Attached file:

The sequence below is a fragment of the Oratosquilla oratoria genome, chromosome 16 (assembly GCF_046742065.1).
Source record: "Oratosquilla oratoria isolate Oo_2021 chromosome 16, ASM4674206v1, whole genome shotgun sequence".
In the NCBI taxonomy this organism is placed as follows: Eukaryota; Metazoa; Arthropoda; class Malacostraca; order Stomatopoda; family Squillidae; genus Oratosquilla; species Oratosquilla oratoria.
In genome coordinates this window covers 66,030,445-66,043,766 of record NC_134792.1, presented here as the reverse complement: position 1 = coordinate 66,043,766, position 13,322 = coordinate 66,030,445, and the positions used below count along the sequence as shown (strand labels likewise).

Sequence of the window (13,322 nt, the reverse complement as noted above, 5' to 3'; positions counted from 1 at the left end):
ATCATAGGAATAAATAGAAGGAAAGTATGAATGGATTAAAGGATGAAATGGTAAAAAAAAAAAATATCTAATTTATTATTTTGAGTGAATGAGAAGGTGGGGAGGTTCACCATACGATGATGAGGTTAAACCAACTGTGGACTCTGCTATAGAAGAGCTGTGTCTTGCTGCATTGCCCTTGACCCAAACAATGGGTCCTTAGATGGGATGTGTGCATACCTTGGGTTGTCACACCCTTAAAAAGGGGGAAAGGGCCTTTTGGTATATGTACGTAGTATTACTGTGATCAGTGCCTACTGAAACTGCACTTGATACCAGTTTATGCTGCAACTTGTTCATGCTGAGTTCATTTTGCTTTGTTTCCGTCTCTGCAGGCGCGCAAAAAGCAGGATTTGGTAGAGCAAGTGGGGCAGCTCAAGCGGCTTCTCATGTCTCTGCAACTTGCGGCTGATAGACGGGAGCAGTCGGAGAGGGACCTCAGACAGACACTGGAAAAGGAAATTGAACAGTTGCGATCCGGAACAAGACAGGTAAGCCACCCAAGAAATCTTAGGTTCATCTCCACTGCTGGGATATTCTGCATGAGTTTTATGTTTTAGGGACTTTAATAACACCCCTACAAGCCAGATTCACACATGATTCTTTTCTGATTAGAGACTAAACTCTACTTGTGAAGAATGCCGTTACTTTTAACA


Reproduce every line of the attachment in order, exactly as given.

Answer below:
The sequence below is a fragment of the Oratosquilla oratoria genome, chromosome 16 (assembly GCF_046742065.1).
Source record: "Oratosquilla oratoria isolate Oo_2021 chromosome 16, ASM4674206v1, whole genome shotgun sequence".
In the NCBI taxonomy this organism is placed as follows: Eukaryota; Metazoa; Arthropoda; class Malacostraca; order Stomatopoda; family Squillidae; genus Oratosquilla; species Oratosquilla oratoria.
In genome coordinates this window covers 66,030,445-66,043,766 of record NC_134792.1, presented here as the reverse complement: position 1 = coordinate 66,043,766, position 13,322 = coordinate 66,030,445, and the positions used below count along the sequence as shown (strand labels likewise).

Sequence of the window (13,322 nt, the reverse complement as noted above, 5' to 3'; positions counted from 1 at the left end):
ATCATAGGAATAAATAGAAGGAAAGTATGAATGGATTAAAGGATGAAATGGTAAAAAAAAAAAATATCTAATTTATTATTTTGAGTGAATGAGAAGGTGGGGAGGTTCACCATACGATGATGAGGTTAAACCAACTGTGGACTCTGCTATAGAAGAGCTGTGTCTTGCTGCATTGCCCTTGACCCAAACAATGGGTCCTTAGATGGGATGTGTGCATACCTTGGGTTGTCACACCCTTAAAAAGGGGGAAAGGGCCTTTTGGTATATGTACGTAGTATTACTGTGATCAGTGCCTACTGAAACTGCACTTGATACCAGTTTATGCTGCAACTTGTTCATGCTGAGTTCATTTTGCTTTGTTTCCGTCTCTGCAGGCGCGCAAAAAGCAGGATTTGGTAGAGCAAGTGGGGCAGCTCAAGCGGCTTCTCATGTCTCTGCAACTTGCGGCTGATAGACGGGAGCAGTCGGAGAGGGACCTCAGACAGACACTGGAAAAGGAAATTGAACAGTTGCGATCCGGAACAAGACAGGTAAGCCACCCAAGAAATCTTAGGTTCATCTCCACTGCTGGGATATTCTGCATGAGTTTTATGTTTTAGGGACTTTAATAACACCCCTACAAGCCAGATTCACACATGATTCTTTTCTGATTAGAGACTAAACTCTACTTGTGAAGAATGCCGTTACTTTTAACA